PORTLAND, Ore — Days after the first round of doses arrived in Portland and other cities, Oregon hospitals will begin vaccinating healthcare workers, as well as residents and staff at long-term care facilities, against COVID-19 Wednesday.
Once that initial group has been inoculated, though, it’s unclear who will follow. Like those in dozens of other states across the country, officials with the Oregon Health Authority haven’t unveiled their full vaccination plan. They hope to do that in January.
One factor, among many, they’ll have to weigh is age.
Data released this week by the OHA shows Oregonians in their 20s, 30s and 40s account for 54.7% of confirmed COVID infections in Oregon.
Those over the age of 65 make up just 17%. But that second group is more likely to get seriously ill or die from the virus.
So, who’s the priority?
“I do not envy OHA, their job. I would not want that job. I'm glad I don't have to make this decision,” said Bryan Cwik, assistant professor of philosophy and university studies, with a focus on medical ethics and political philosophy, at Portland State University. “There are so many different things to weigh and balance.”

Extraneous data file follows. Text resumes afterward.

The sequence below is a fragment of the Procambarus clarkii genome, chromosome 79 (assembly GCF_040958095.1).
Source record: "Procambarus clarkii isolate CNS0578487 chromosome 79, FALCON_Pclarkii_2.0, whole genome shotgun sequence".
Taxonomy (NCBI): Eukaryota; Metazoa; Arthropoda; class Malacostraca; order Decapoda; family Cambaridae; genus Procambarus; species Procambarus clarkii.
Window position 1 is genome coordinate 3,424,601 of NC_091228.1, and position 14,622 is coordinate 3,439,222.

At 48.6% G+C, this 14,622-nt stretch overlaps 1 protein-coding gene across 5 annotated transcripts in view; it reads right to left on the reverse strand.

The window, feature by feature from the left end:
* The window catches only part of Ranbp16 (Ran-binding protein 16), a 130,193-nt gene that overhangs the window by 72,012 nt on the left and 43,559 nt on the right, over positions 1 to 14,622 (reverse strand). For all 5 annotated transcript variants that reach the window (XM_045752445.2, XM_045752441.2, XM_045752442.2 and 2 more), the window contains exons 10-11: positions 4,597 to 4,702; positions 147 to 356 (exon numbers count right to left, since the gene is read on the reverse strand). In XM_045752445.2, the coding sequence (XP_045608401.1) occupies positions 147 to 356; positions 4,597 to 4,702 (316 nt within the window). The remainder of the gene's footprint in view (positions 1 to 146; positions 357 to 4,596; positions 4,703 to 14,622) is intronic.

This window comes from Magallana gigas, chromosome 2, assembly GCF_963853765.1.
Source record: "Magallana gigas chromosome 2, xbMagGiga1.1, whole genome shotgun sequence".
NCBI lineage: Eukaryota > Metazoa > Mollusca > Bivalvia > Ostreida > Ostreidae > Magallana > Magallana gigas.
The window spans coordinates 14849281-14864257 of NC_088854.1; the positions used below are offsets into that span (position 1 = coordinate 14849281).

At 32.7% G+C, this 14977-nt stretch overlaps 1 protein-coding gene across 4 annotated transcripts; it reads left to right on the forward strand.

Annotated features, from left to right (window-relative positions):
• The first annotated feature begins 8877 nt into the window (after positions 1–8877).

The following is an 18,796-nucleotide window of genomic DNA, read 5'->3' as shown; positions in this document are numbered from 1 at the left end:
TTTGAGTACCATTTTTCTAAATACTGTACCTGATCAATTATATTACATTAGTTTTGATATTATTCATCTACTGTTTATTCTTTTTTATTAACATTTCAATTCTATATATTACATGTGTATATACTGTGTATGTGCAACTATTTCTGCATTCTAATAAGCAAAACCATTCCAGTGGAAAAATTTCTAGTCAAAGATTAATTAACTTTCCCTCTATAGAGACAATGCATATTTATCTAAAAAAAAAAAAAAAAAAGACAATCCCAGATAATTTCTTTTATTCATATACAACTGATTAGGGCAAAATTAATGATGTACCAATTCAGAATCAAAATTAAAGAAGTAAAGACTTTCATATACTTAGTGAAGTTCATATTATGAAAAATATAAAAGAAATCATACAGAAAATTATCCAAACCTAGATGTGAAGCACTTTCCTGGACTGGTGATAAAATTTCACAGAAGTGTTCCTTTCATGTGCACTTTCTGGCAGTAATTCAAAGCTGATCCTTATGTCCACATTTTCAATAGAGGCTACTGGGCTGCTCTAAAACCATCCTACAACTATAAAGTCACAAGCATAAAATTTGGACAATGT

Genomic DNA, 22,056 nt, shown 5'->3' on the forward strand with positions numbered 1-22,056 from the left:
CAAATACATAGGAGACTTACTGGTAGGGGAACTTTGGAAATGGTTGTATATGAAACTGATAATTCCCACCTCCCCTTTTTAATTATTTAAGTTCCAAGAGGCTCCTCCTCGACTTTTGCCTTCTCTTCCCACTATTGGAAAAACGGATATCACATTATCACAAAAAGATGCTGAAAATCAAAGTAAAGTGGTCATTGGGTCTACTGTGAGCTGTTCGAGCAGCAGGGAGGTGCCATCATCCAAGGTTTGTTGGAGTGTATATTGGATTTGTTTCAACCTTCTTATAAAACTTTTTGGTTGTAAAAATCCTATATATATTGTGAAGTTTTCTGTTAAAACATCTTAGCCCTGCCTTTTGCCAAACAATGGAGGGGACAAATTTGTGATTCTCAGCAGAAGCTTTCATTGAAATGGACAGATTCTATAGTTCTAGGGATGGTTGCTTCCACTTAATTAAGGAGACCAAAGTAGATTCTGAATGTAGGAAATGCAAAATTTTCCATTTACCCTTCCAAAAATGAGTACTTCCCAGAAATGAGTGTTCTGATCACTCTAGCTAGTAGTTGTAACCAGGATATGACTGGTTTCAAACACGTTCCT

In an interview Tuesday, Cwik pointed out there are reasons to prioritize vaccinating people who aren't the most at risk for COVID.
“For example, let's just take a particular one. Opening schools,” he said. “I mean, school teachers tend to be much younger, although that's, you know, nuanced depends on the location or something like that … And opening schools is not a small goal, especially elementary schools. This is a big deal to have so many kids of that age learning remotely. This has been well discussed. I mean, remote learning doesn't work for everybody.”
He added, while some see high transmission rates among young people as a sign they're behaving recklessly, but that's not necessarily the case.
“Many people are out and about because they have caregiver responsibilities because they have to continue working including in occupations that are public-facing. And so there's a high risk of transmission,” Cwik said. “There's a variety of reasons why somebody might not just sit at home, watching Netflix and put themselves in a situation where they are at risk for the virus.”
All that said, amid this pandemic, there is a big curveball.
Scientists say data shows these vaccines will protect you from getting sick from COVID, but they don't know whether it will prevent you from being a carrier and passing the virus onto other people. That, Cwik points out, could bolster the argument for vaccinating older, more vulnerable people first, since simply vaccinating everyone around them may not give them any protection.
Still, no matter what officials do, some people will be prioritized. Others will be deprioritized. As a result, emotions will inevitably run high.
Cwik just hopes people remember, eventually, everyone's turn will come.
“There's going to be a lot of discussions and a lot of hand-wringing and a lot of Monday morning quarterbacking about the whole process", he said. "But in the end, this is the beginning of the end of the pandemic."